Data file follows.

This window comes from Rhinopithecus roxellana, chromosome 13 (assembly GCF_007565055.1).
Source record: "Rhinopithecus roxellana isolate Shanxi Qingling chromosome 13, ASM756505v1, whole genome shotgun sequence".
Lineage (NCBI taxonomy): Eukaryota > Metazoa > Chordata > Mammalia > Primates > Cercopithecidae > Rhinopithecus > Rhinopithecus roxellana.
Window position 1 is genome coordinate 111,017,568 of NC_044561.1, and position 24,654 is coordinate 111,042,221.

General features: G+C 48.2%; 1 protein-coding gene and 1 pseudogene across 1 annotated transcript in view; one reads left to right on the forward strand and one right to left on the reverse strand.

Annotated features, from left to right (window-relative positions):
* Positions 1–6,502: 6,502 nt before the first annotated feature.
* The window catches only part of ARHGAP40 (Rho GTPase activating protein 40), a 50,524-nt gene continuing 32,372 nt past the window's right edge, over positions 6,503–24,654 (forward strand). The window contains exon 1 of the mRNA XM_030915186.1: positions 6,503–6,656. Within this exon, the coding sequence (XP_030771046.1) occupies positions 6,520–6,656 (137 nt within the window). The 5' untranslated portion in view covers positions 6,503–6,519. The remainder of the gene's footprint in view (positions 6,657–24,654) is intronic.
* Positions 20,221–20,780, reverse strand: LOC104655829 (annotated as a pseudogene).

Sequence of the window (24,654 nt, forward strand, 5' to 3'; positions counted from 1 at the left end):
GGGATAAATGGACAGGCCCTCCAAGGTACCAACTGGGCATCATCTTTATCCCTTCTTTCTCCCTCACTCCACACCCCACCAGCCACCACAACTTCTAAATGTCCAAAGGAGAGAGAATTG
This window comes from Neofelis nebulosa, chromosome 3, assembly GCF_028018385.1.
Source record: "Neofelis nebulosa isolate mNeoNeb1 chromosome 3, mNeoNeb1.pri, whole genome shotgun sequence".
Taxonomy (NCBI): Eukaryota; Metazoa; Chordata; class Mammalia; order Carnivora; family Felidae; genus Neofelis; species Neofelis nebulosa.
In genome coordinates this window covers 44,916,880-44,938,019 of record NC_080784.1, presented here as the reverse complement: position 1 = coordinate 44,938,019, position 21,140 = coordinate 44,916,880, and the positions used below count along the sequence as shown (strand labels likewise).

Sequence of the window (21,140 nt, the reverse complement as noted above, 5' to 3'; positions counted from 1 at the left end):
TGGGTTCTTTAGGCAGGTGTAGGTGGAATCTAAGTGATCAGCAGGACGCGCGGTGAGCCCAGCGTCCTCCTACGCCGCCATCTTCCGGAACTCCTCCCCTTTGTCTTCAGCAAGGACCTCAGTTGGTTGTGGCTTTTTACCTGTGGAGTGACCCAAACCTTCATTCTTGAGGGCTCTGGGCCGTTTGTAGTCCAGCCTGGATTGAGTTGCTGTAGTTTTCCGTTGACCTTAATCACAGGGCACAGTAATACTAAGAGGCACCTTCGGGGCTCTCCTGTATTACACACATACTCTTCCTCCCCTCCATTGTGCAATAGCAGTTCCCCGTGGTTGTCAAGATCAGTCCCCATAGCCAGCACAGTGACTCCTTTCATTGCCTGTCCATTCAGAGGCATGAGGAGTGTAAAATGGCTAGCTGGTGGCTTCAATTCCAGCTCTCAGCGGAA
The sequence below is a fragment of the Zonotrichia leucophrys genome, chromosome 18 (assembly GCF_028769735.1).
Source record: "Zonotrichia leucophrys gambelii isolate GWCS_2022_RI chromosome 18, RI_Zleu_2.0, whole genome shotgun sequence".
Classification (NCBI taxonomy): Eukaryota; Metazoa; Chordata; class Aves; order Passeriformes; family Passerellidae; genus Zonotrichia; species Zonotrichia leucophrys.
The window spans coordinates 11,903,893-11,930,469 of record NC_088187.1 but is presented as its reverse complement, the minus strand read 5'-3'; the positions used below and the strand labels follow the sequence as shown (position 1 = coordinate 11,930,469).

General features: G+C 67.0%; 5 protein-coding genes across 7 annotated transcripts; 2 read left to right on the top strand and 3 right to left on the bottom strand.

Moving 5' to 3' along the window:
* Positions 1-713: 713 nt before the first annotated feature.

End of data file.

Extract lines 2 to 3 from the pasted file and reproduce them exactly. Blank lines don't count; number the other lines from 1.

Source record: "Rhinopithecus roxellana isolate Shanxi Qingling chromosome 13, ASM756505v1, whole genome shotgun sequence".
Lineage (NCBI taxonomy): Eukaryota > Metazoa > Chordata > Mammalia > Primates > Cercopithecidae > Rhinopithecus > Rhinopithecus roxellana.